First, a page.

A Master Class in Academic Search Engagements: 3-Part Series Part Two: Maximizing the Candidate Experience

max candidate experiance
By:
Alan Johns
Posted:
October 22, 2019 08:19 AM (GMT-05:00)
Categories:
Thought Leadership

You’ve followed all the advice and tips to prepare for a candidate search engagement outlined in our first blog in this series, now it’s time to turn your attention to maximizing the candidate experience and interview process. It’s worth reiterating here just how difficult it is to secure top clinical talent in today’s competitive market, which is why search committees and hiring managers must make the most of engaging a potential candidate once you have found one.

First and foremost, be sure to avoid potential pitfalls and other obstacles that could derail your candidate engagement and interviewing process before it evens begins. Start by ensuring everyone involved in the interview and selection process, including all members of the search committee, are on the same page and avoid some very common pitfalls, including:

  • Not attending all or the majority of meetings, late for interviews or absent from lunch/dinner meetings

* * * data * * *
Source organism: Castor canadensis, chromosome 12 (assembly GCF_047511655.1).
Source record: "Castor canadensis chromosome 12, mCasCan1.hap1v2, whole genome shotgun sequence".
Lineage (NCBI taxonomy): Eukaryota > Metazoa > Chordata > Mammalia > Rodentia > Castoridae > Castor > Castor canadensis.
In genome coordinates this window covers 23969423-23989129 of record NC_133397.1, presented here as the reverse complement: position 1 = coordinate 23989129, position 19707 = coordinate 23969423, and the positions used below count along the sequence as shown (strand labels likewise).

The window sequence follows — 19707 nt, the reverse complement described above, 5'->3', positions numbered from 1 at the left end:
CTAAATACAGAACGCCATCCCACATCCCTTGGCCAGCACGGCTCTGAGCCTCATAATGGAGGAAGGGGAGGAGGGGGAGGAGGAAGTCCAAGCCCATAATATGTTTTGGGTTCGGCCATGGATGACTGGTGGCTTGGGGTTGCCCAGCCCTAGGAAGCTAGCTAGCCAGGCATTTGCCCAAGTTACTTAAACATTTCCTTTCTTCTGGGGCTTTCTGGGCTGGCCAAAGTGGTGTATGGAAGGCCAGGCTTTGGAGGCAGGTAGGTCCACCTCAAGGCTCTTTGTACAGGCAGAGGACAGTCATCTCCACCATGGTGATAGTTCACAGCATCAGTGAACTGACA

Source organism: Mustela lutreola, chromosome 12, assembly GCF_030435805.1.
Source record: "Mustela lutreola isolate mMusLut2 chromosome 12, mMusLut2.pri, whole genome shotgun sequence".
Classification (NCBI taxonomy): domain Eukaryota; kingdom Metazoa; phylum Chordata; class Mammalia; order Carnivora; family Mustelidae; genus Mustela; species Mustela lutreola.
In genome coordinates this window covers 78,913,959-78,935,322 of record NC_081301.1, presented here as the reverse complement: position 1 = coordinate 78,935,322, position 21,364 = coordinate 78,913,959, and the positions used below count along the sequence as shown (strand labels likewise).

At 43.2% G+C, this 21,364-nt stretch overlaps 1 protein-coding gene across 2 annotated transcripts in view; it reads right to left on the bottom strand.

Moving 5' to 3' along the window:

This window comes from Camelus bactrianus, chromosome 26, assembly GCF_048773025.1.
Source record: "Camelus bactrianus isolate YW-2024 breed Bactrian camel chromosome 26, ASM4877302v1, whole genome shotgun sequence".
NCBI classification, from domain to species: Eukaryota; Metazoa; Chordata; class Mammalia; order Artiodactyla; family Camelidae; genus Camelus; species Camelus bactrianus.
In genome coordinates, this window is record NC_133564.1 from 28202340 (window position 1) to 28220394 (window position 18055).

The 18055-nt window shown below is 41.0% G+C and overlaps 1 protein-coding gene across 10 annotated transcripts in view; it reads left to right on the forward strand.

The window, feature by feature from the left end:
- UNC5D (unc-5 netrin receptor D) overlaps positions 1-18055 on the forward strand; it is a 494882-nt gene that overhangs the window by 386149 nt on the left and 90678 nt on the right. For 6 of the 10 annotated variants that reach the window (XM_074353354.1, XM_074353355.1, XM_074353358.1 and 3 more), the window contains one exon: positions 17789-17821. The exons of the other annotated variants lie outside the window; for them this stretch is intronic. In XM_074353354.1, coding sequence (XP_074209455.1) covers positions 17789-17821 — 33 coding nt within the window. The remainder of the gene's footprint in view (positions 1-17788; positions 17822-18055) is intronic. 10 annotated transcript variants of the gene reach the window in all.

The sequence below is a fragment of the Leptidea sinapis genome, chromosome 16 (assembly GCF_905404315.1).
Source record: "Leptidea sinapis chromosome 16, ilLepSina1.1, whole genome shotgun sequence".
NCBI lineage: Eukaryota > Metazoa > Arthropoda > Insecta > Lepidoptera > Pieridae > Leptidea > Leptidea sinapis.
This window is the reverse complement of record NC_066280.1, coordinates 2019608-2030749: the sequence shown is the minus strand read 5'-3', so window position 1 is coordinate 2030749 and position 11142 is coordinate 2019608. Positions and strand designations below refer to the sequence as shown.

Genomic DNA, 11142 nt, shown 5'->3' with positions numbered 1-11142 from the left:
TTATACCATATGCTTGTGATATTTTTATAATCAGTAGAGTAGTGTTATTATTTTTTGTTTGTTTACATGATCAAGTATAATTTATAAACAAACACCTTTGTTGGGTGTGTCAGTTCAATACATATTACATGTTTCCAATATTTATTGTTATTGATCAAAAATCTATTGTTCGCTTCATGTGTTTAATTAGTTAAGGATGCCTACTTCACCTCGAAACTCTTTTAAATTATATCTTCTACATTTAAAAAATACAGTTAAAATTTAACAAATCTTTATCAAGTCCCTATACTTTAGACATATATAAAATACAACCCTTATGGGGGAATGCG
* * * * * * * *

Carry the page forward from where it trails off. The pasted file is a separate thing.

• Seeing themselves as “eliminators” and not recruiters
  • Recasting the leadership teams’ vision for the new hire
  • Failing to convey the same messages, speak in one voice
  • Disfavoring a candidate because of their current institution
  • Focusing too much on one part of their CV and not valuing their entire body of work and potential
  • Requiring current funding and discounting recent grants and future funding potential
  • Dressing too casually for video interviews; make a good first impression

By removing these potential roadblocks, you’ll be one step closer to enjoying a smooth and successful candidate engagement and interview process.